Don’t miss what’s lurking in your blind spot
By Nancy Appelquist, Director of Operations
Having survived the learning-to-drive phase with two teenagers, you better believe I emphasized with both my son and daughter the importance of always checking your blind spot. Not relying solely on the handy mirrors that show you what’s behind or coming up beside you, but that one spot you can only see by looking with your own eyes—the spot where you often find a vehicle cruising along in that hidden pocket over your shoulder.
It got me thinking about something we often find with companies going through transitions—they get blindsided by problems they didn’t notice were there. And it’s shocking to them, because they did their due diligence and everything seemed on track right out of the gate, but then problems emerged months or even years later—problems that could have been avoided or proactively addressed if they had checked that proverbial blind spot.
What’s most frustrating in these situations is that the issues were there all along, flying just under the radar and going unnoticed because nobody was looking in the right places or asking the right questions. Maybe it was overconfidence. Maybe it was too many other distractions. Or maybe it was because there wasn’t an ag point of view at the table at the right time.
Due diligence in merger and acquisition situations entails careful and deliberate examination of a commercial opportunity to evaluate potential. The dream team of lawyers, investors, and accountants is assembled, and each meticulously follows its own due diligence protocol. But what’s so frequently overlooked is the ag market perspective, or the involvement of some entity who can evaluate the numbers from an ag point of view…someone who can work in tandem with other disciplines to help assess the story around the numbers.
The Right Eyes Looking at the Right Metrics
We'd like to propose a new kind of due diligence—one that can assess the change from an ag vantage point—a different perspective than what investors, attorneys and accountants bring to the table. Those three disciplines are necessary and valuable, but it’s the combination with ag experience that makes the magic happen.
Companies get caught up and overconfident when the numbers look good on paper, but we all know there's always more to the story. Having someone evaluate that story from an ag perspective can help anticipate and uncover potential problems before it's too late.
“If we’d only known”
When problems are discovered, it doesn’t mean the deal is not a good one or that it’s a mistake … but you’ve got to look for the spoilers that could lead to failure down the road.
We find this situation pop up frequently with clients going through transitions—and sadly, we’re often involved too late in the game to stop a disaster before it rears its ugly head. What you see on the spreadsheet or from sitting behind a desk is far different than what you see through an ag industry lens—using industry knowledge (and the gut feel that comes from having a deep understanding of the complexities of the industry) and talking to people is so much more powerful.
The problems we most frequently see have to do with personnel issues, having a sales organization that’s not set up for success, clashing cultures, and underestimations of the competition. Here are a few specific scenarios we’ve uncovered over the years that due diligence failed to uncover:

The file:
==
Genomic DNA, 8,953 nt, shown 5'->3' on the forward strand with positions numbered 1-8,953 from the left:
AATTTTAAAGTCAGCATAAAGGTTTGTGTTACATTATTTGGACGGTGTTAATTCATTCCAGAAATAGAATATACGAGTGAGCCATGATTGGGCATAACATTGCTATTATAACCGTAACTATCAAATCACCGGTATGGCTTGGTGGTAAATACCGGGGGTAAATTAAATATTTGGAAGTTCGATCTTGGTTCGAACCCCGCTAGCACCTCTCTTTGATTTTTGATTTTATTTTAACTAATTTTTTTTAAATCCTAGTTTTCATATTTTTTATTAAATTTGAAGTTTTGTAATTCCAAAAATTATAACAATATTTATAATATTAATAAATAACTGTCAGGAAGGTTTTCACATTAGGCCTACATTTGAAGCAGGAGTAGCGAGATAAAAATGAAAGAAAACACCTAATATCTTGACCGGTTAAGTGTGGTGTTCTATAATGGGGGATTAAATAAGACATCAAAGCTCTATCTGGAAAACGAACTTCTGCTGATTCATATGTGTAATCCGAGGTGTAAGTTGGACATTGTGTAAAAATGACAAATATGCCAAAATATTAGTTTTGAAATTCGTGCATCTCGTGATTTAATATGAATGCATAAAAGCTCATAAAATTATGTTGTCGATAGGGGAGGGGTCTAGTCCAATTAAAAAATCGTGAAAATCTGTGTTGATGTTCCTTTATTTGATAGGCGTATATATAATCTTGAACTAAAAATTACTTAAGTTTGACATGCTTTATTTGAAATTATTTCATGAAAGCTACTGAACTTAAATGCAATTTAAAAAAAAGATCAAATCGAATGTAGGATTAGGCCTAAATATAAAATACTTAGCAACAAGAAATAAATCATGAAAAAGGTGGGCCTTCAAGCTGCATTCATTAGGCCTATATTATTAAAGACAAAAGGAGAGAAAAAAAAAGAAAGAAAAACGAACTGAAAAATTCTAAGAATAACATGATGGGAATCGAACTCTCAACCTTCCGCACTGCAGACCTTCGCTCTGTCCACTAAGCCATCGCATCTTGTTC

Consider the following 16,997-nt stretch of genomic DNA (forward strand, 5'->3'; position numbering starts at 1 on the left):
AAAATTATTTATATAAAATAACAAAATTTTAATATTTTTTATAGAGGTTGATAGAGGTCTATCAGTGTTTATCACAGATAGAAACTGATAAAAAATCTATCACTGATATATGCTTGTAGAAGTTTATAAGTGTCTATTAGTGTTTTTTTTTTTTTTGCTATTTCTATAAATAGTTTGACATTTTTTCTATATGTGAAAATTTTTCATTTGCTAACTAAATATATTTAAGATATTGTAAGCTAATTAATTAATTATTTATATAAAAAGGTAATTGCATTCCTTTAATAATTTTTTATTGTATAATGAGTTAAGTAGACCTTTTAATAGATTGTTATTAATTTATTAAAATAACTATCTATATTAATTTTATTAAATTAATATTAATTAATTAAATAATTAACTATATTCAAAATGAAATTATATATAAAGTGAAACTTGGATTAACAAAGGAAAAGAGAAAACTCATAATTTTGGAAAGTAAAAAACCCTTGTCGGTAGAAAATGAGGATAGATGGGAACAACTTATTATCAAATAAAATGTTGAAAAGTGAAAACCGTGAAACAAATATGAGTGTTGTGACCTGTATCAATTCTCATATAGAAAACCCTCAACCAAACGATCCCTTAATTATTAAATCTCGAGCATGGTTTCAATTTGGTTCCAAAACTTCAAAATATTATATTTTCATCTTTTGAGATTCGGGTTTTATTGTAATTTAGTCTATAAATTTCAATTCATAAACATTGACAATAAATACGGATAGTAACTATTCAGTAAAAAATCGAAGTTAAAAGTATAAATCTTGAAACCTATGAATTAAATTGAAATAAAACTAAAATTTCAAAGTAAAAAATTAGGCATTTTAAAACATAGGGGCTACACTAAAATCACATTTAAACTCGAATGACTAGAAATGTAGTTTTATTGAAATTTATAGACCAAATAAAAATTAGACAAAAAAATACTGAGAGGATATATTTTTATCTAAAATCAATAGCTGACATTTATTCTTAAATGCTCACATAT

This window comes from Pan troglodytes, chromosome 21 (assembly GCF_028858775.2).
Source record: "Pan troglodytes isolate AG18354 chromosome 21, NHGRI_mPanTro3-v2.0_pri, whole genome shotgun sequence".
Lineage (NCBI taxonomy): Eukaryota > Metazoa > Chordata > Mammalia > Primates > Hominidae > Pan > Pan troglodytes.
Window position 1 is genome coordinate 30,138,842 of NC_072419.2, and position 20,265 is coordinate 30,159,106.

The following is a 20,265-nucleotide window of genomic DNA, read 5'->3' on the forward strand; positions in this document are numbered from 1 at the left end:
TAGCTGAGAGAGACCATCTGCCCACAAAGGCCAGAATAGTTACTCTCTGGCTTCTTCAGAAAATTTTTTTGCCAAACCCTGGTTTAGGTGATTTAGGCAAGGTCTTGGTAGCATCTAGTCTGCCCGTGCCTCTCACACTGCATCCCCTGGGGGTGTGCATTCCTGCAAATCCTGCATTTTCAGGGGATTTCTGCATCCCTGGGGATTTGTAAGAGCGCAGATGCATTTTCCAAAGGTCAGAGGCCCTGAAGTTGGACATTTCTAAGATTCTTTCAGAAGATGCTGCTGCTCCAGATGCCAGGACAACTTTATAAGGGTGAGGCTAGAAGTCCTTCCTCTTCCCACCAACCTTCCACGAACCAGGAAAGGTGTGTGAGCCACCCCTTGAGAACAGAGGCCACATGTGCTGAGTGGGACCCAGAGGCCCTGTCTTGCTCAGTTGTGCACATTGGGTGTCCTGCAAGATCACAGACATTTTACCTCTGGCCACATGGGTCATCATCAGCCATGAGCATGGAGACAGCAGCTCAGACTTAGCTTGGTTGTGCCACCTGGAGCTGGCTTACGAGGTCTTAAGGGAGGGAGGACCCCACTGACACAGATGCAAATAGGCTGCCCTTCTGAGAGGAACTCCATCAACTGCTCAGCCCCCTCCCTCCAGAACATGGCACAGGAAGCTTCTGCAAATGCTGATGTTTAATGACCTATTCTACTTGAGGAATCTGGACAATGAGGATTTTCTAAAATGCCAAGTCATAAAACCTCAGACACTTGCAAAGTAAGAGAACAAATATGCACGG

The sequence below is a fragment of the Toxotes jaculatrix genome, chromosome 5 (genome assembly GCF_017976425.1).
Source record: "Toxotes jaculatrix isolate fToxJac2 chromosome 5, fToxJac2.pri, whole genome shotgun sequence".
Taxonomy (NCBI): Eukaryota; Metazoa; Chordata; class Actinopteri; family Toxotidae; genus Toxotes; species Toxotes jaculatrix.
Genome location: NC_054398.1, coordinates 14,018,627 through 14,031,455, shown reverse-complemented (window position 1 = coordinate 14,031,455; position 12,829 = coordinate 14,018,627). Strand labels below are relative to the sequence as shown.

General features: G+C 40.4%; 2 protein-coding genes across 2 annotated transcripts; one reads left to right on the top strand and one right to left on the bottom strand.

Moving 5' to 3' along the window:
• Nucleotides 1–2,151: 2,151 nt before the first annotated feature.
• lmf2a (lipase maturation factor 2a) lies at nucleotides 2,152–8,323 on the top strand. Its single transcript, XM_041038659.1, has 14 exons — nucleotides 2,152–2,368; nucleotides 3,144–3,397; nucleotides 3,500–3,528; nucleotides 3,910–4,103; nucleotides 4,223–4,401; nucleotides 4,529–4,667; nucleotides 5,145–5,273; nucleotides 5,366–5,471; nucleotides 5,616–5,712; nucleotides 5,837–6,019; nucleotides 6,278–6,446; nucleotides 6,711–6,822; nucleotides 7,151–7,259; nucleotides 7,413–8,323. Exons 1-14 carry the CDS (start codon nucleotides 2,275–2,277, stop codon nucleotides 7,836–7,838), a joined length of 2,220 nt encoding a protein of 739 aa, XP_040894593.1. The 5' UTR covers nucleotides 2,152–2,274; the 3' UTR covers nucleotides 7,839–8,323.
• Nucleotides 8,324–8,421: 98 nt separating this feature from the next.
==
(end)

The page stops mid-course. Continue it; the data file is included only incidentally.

Poor understanding of the product: One company thought their deal was a slam dunk until they realized too late that the fungicide they were acquiring had a very limited window for application. Because it only has a competitive advantage when used in the last few days before picking, it can’t perform in the market like other fungicides because it only captures a very limited market of last-minute applications. Had the client talked to customers ahead of time who are using the product (rather than make assumptions about the product’s use), this failure could have been avoided.
Pricing yourself out of the market: Some companies are inclined to grab attention for their new entity by setting their product prices dramatically lower than the competition - and in the right market that is an effective way to grab market share right out of the gate. But if the prices are set too low, the company may capture market share and show good growth in gross sales, but at the expense of profitability. It’s just not a sustainable business model.
Products that aren’t scalable: We love when we’re able to help clients avoid disasters, as in the time one client was in the middle of a fertilizer company acquisition. From the high-level financial and legal perspectives, the deal looked like a no-brainer. But our resident agronomy guru Mike Karst suggested the fertilizer product was too specialized to a single sector and wouldn’t be scalable. The company saw the investment required to scale up and decided it was “no deal” – averting a probable crisis.
Don’t Gloss Over the Reality Check
The moral of all these stories? Invite the ag expert to the table. They bring the reality check to the process. Due diligence covers important details, but it’s not a reality check. And reality is what will break you.
We’ve helped clients through transitions many times and find our perspective particularly useful with smaller companies that don’t have the staff or resources to spend the time on this kind of preventative investigation.
Great due diligence that uncovers hidden issues is invaluable to our clients – even when it causes a deal to fall apart. It’s a far better position to avert a bad deal than be forced to clean up a mess after the fact. You’d rather steer the ship in the right direction from the start than have to turn it around 180 degrees when you’re well out to sea.
If you are preparing for a transition and want to bring a reality check into your due diligence, contact Nancy Appelquist at 845.544.1985 or email@example.com.